Food & Drink is not only one of the fastest moving sectors, it is also one of the most competitive. As soon as you bring a new product to market, you risk being copied or even counterfeited as less scrupulous manufacturers look to capitalise on your success and eat into your market share.
Your success therefore will be closely linked to how well you protect every aspect of your innovations. If you don’t protect your name, your logo, your look and your recipe at the very start of your products’ life-cycles, you could be giving your competitors the opportunity to steal a march on you. If they take that opportunity, it will not only impact on your future sales, it could very well prevent you from protecting or even using your intellectual property (IP) in the future.
We appreciate that developing and implementing a robust IP strategy has important cost implications. However, developing and implementing an explicit strategy that deals with the many IP-related risks frequently faced by businesses will undoubtedly repay itself in the longer term.
The full potential of IP is not always harnessed in the F&D sector so, in this two-part series, we’re going to look at the different forms of intellectual property rights that you as a Food & Drink manufacturer should consider and explain exactly why protection of those IP rights is vital. We’ll start with the ‘visible’ rights; trade marks for your brand and designs for the appearance of your product and packaging.
Your trade mark could be a word (Mars), a phrase (“Have a break, have a Kit-Kat”), a symbol (the M&M characters), a logo (Coca-Cola’s instantly recognisable script) or even a colour (the turquoise Heinz uses for its baked bean tins).
As such, your trade mark will play a crucial role when it comes to influencing the purchasing decisions you want your target market to make and establishing the brand loyalty you’ll need to build a successful long-term business.
However, your trade mark is not only for your customers.
Protecting your mark with a trade mark registration is also critical from a commercial point of view. Usually, the mere existence of a trade mark registration is sufficient to deter competitors from adopting the same mark or a similar mark (with the aim of piggy-backing on your brand recognition and success). In addition, a registered trade mark is an asset of the business which can be sold, licensed and used as security and the value added to a business by a registered trade mark can help attract and protect investment. It can be very difficult to stop competitors from using a brand if it is not protected by a trade mark registration.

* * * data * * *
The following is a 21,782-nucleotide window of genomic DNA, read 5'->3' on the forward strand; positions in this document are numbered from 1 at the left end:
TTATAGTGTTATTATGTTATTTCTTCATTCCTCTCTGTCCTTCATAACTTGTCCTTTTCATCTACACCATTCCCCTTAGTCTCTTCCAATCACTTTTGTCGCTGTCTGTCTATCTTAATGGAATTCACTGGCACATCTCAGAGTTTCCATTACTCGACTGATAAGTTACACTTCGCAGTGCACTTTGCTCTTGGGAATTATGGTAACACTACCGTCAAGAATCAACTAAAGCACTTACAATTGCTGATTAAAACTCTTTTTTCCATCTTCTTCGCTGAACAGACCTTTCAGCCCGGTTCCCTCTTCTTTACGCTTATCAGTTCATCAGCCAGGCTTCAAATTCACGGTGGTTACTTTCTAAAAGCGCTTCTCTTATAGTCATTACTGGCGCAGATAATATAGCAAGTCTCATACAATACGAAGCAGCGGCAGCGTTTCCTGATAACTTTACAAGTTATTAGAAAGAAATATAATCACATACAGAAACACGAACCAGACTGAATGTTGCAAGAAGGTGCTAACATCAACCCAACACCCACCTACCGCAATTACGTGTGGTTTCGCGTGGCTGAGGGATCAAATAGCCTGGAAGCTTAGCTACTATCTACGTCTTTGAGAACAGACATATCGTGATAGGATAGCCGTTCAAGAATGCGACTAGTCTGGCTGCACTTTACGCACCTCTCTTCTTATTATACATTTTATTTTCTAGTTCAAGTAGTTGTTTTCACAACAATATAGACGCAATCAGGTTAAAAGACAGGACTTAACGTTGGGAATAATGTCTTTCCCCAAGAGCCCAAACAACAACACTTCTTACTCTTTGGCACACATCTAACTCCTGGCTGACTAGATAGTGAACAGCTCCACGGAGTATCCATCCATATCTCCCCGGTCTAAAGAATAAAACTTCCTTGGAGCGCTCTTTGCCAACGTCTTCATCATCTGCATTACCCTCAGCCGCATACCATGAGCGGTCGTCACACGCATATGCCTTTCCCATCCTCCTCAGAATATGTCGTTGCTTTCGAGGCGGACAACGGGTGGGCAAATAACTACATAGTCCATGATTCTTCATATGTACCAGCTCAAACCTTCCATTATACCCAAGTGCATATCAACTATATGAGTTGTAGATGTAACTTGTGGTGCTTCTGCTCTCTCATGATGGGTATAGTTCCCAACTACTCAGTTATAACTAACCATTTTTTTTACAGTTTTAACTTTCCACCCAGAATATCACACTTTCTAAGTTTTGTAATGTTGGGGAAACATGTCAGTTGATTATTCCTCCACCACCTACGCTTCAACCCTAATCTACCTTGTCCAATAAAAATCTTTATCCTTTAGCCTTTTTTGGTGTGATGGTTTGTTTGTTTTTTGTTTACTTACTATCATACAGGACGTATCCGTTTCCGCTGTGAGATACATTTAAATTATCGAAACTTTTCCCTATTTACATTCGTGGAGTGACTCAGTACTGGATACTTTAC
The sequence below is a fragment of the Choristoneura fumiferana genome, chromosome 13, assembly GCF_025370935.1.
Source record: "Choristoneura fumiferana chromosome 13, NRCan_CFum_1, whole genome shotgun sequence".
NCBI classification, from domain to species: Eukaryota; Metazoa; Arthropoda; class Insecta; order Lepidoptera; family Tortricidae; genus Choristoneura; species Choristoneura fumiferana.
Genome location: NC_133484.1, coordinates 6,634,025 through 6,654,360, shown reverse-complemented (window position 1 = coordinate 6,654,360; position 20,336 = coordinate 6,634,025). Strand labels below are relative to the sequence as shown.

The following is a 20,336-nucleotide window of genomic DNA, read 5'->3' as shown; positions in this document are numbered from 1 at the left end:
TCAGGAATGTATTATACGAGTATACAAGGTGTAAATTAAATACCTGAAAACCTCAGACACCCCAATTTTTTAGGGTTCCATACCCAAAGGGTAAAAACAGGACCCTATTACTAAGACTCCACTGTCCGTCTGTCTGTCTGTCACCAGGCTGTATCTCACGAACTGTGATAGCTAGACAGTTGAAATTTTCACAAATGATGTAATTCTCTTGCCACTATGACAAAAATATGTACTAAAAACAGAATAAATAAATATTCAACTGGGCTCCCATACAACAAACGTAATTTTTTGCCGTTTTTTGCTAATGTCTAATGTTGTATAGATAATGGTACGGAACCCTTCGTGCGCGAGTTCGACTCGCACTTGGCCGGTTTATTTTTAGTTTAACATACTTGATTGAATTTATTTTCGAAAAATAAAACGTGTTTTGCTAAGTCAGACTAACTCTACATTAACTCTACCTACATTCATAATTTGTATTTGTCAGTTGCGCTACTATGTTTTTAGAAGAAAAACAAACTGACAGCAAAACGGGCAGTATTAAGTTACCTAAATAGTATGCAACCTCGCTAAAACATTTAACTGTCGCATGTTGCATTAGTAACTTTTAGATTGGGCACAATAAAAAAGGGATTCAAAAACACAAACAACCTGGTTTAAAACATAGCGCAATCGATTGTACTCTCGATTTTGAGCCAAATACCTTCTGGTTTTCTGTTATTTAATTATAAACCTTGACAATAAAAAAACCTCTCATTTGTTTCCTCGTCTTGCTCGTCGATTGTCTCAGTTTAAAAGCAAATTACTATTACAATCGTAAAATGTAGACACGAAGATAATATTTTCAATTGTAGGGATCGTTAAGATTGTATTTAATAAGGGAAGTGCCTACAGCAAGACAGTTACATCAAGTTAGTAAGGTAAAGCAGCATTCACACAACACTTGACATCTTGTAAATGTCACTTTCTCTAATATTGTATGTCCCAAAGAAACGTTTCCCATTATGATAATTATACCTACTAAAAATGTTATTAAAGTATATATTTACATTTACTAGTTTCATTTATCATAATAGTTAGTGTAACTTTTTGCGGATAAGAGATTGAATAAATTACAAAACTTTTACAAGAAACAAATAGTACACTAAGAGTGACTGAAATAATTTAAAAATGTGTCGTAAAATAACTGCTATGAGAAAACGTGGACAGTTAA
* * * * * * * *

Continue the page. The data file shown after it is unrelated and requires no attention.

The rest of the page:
When it comes to choosing your mark, our advice, entirely from a legal perspective, would be to:
And once you have your idea, ask a trade mark attorney for advice.
They will be able to perform a series of searches to help ascertain other third party rights and assess the risks associated with adopting a particular trade mark. Again, this may seem like an avoidable additional cost but if your trade mark is found to infringe an existing trade mark registration, the costs of selecting a different mark, rebranding and rebuilding your brand would undoubtedly be significantly higher.
In the Food & Drink industry, how your product or your packaging looks will be instrumental in attracting your customer-base. As long as the look of your product (think Toblerone) or your packaging (think of the classic Coke bottle) is new and has a different overall appearance from existing designs, you should be able to protect the look of your product or packaging using design right registrations.
A registered design right not only prevents other companies from using designs that look the same as the registered design, but it’ll also prevent competitors from using any designs that have the same overall appearance. This means that if a competitor was to make subtle changes to your design for their own benefit that do not affect the overall appearance, they would still be infringing your rights which would give you grounds to take preventative action. A design registration can be directed to lines, contours, colours, shape, texture and/or materials of a product and packaging.
If you feel your product or packaging could benefit from the protection of registered design rights, here are a few questions you should ask yourself:
1. Is the look of the product or packaging new? You need to file for a registered design before your product reaches the market or your application could be invalid.
2. Does the product or packaging have an overall look that is different from existing designs? Your new design must give a different overall visual impression to anything else on the market in order for the registered design right to be valid.
3. Does anything similar already exist? You can search the WIPO (World Intellectual Property Organisation) Design Database but it may also be worth double-checking by using the image searching options offered by Google, Yahoo, Pinterest or Getty Images.
Once you have those answers, again the best course of action would be to discuss your findings and your objectives with an experienced attorney. They will be able to perform their own searches and confirm whether or not you are able to obtain a valid registered design and, if you are, they’ll explain the best way to do it.
In the second part of this series we will look at the other intellectual property rights (patents, copyright and trade secrets) you could use to protect the financial future of the foods and drinks you produce and the business you are working so hard to build.